Hinchingbrooke, having been given a command of a troop of horse in the regiment of Sir Richard Temple, 4th Bt.*, served during the 1709 campaign. In an attempt to solve his financial predicament, he and his wife petitioned the Commons on 25 Jan. 1710 for a bill to be brought in for the payment of his wife’s marriage portion, and for his father to make a settlement on him. The bill was ordered to be brought in by (Sir) James Montagu, the attorney-general, and Mr Wortley (either Hon. Sidney or Edward Wortley*) but was never presented. Another attempt to obtain an Act was made in the next session, following a petition on 21 Dec. 1711, but this also failed after the bill’s first reading. Meanwhile, Hinchingbrooke had approached Lord Treasurer Oxford (Robert Harley*) in October 1711 in the hope of securing a promotion. In March 1712, as Lord Mohun’s Mohocks terrorized London, it was reported that ‘Lord Hinchingbrooke is among those that goes about doing mischief’, and got himself arrested for assaulting a watchman for which he had to find a recognizance of £1,000. According to George Lockhart*, just before the duel in which Mohun killed the Duke of Hamilton (then about to set out as ambassador to France), Hinchingbrooke, ‘a notorious Whig’, was overheard to say that Hamilton would never get to France.3

Hinchingbrooke attained his majority just prior to the dissolution of 1713 and set about securing his election to the new Parliament. Most importantly, he was able to secure possession of his father and hence the family estates. According to Swift he was ‘grown a strenuous Tory’ and had his eyes set upon both the town and county of Huntingdon. Heavily defeated for the county, he was returned unopposed for the borough in a compromise with the Wortleys. However, in the Commons Hinchingbrooke proved anything but a Tory. On 18 Mar. 1714 he spoke ‘with a great deal of vivacity in favour of Mr Steele [Richard] and against the conduct of the ministry’, and according to Oley Douglas*, argued that Steele should not be ordered to withdraw while the House debated his fate, saying ‘he ought to stay to make stick what he has writ that the Hanover succession is in danger’. He then voted against Steele’s expulsion. In the debate on 15 Apr. on whether the succession was in danger under the present government he declared:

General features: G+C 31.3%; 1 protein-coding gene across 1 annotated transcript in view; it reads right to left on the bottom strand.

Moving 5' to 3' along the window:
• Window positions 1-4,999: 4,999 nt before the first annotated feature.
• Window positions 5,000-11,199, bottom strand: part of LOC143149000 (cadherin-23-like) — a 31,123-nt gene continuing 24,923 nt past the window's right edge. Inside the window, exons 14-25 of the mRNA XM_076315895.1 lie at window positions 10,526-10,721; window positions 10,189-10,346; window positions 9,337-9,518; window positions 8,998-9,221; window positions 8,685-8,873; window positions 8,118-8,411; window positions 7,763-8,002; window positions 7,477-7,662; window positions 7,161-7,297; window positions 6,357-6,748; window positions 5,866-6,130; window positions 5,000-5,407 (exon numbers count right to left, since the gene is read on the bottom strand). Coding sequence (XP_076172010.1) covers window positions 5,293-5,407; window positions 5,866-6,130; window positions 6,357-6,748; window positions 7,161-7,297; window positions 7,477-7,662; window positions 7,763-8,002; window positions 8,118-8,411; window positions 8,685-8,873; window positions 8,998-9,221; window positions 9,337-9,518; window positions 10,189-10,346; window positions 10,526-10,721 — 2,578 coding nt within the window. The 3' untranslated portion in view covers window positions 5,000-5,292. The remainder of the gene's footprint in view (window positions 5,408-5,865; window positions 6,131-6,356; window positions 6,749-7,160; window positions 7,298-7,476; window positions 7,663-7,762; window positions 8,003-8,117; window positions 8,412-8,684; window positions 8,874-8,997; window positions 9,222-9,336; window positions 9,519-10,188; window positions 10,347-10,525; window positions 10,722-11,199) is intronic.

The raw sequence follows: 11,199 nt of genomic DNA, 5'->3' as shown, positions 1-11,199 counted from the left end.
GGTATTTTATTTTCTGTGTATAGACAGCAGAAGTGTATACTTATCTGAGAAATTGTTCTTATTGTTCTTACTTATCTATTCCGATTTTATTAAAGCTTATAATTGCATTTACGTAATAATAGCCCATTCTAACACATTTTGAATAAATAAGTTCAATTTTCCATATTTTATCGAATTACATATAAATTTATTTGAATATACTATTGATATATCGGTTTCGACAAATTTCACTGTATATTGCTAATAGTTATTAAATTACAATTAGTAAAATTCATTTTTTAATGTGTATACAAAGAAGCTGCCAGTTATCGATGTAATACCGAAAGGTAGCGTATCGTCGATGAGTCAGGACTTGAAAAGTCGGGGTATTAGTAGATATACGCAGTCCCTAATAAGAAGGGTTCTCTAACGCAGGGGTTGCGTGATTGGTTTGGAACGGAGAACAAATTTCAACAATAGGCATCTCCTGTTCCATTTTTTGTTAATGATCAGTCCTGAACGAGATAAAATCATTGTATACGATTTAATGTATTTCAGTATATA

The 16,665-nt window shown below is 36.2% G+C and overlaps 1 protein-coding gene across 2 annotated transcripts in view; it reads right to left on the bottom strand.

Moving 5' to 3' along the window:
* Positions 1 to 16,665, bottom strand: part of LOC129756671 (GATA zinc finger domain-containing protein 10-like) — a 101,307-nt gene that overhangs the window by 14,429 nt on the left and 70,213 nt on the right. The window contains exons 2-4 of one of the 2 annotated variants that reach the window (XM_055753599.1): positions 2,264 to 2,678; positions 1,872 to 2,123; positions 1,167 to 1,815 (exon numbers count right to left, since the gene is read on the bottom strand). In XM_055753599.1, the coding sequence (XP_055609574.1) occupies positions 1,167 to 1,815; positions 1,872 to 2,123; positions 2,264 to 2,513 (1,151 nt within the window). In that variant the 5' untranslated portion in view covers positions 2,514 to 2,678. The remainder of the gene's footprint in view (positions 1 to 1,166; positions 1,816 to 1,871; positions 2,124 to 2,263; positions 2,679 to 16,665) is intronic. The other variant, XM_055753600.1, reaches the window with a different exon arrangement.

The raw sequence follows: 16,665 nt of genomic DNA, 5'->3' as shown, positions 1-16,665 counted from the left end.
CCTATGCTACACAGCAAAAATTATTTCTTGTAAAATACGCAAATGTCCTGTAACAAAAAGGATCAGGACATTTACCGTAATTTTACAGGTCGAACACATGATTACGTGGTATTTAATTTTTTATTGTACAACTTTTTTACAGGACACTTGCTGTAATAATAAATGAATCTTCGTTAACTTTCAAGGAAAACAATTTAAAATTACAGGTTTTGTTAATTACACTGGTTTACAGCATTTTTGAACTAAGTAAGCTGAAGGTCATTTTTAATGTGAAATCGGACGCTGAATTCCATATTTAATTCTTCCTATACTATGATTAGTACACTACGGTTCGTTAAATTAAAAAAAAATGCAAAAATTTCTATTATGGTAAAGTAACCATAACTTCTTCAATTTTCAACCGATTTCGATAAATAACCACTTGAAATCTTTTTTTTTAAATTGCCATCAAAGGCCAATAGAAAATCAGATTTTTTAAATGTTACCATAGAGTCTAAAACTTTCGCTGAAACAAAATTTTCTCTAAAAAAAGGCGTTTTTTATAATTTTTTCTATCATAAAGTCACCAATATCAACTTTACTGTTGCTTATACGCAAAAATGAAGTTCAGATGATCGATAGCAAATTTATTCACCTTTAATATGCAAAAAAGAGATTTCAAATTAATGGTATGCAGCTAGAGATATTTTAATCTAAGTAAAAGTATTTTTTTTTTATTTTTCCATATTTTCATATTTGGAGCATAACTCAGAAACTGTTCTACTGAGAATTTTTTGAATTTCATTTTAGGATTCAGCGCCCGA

When we are afraid of being too secure there is great reason to fear we are not. When in Scotland I affirm the majority there are for him [the Pretender]. Roman Catholics now are forward to own their principles. Are we now to lull ourselves asleep that we may be incapable to resist him? Has not her Majesty been denied by the Duke of Lorraine and told he came there by knowledge and consent of all Europe? . . . We are not to be jested by laughing, as at groundless fears, out of our liberties.

On 16 Apr. he was added to the drafting committee of a road bill. Hinchingbrooke acted as teller on 3 June on a motion for an instruction in the bill to examine public accounts for an examination of the army debts, especially those of the transport service and of sick and wounded, and as teller on the 22nd against a motion to grant for 32 years additional duties on exported coals and other commodities. Not surprisingly, he was classed as a Whig on the Worsley list and on two comparative analyses of the 1713 and 1715 Parliaments. He continued to be a staunch Whig under George I, and died v.p. at the Abbey House, Bath on 3 Oct. 1722.4

Ref Volumes: 1690-1715

Authors: Eveline Cruickshanks / Stuart Handley


  • 1. CJ, xvi. 440.
  • 2. Marlborough–Godolphin Corresp. 732; 7th Duke of Manchester, Court and Soc. Eliz. to Anne, ii. 234–5, 309–10; Add. 31143, f. 126; Grosvenor mss at Eaton Hall, Andrew Forrester to Sir Richard Grosvenor, 4th Bt.†, 5 Mar. 1708–9.
  • 3. HMC Portland, x. 71; Wentworth Pprs. 277; Swift Stella ed. Davis, 511; HMC Hodgkin, 347; Lockhart Pprs. i. 403.
  • 4. HMC Buccleuch, i. 359–60; Boyer, Pol. State, vii. 246, 251, 400; Douglas diary (Hist. of Parl. trans.), 18 Mar., 15 Apr. 1714.